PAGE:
A 10 minute exposure with SBIG ST-6 CCD camera thru our 20-inch F/8.1 telescope. The field of view is about 5x7 arc minutes with North at the top. The bright streak through the frame is light (scattered in the telescope) from the very close 2nd magnitude star Mirach.
NGC 404 is one of the most puzzling galaxies in the sky because of its very small redshift combined with its lack of resolution into stars and the absence of the low-average-surface-brightness signature expected of dwarf lenticular galaxies (Binggeli, Sandage, and Tarenghi 1984). In addition to the very bright central nucleus with massive star formation there is a trace of a dust lane. It may be a member of the Local Group of galaxies.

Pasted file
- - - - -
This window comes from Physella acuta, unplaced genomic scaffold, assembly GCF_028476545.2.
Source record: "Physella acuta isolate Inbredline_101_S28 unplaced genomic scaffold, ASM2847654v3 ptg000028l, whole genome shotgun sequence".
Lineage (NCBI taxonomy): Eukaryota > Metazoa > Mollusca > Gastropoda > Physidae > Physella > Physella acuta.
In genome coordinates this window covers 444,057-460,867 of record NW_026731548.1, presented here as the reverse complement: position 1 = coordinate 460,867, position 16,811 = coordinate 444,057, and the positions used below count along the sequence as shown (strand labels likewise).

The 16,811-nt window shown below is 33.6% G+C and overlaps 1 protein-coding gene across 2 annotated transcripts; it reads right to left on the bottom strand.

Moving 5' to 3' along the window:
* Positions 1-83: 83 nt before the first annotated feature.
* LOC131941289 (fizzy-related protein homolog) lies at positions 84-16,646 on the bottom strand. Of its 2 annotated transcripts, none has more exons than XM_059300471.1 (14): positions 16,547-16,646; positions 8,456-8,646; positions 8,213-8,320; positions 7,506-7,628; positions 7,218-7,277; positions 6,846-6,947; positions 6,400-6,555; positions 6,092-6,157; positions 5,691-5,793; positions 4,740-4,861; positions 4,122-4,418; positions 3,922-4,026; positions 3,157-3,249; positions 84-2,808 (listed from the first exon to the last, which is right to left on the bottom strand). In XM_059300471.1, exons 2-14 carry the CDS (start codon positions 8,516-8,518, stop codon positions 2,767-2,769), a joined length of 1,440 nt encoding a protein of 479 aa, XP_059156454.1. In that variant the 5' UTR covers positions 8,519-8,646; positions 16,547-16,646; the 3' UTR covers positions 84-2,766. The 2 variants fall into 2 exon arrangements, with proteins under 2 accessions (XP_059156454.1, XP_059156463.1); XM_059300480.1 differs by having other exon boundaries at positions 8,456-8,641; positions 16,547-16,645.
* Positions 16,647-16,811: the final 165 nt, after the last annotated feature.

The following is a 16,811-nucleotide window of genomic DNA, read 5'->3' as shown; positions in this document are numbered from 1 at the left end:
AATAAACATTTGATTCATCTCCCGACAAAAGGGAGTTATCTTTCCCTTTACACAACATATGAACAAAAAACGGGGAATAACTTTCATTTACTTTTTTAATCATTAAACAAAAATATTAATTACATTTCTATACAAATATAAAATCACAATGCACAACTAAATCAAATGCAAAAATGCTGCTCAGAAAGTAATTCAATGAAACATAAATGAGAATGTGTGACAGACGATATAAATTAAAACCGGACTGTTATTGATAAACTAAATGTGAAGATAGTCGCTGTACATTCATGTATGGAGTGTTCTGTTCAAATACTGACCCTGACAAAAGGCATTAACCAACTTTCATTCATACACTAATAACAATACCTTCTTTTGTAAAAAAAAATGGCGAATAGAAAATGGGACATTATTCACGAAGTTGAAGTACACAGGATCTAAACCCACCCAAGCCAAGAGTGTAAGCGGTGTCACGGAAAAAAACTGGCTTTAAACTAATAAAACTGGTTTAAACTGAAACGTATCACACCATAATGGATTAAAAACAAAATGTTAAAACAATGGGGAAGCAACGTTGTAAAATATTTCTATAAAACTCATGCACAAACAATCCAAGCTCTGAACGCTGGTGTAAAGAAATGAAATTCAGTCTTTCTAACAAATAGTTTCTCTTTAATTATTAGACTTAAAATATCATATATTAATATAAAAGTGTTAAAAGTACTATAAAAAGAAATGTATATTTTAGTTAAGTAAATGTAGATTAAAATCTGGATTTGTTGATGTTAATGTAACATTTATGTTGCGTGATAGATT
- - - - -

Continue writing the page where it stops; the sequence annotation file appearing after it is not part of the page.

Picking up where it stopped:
NGC 404 is in the class of galaxies with active nuclei known as LINERs (Low-Ionization Nuclear Emission-line Regions). At least some LINERs are less energetic versions of Seyfert galaxies. Many astronomers believe that active galactic nuclei are powered by giant black holes lurking in the centers of many galaxies. (see also M-77).
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George Normandin, KAS
February 4th, 2003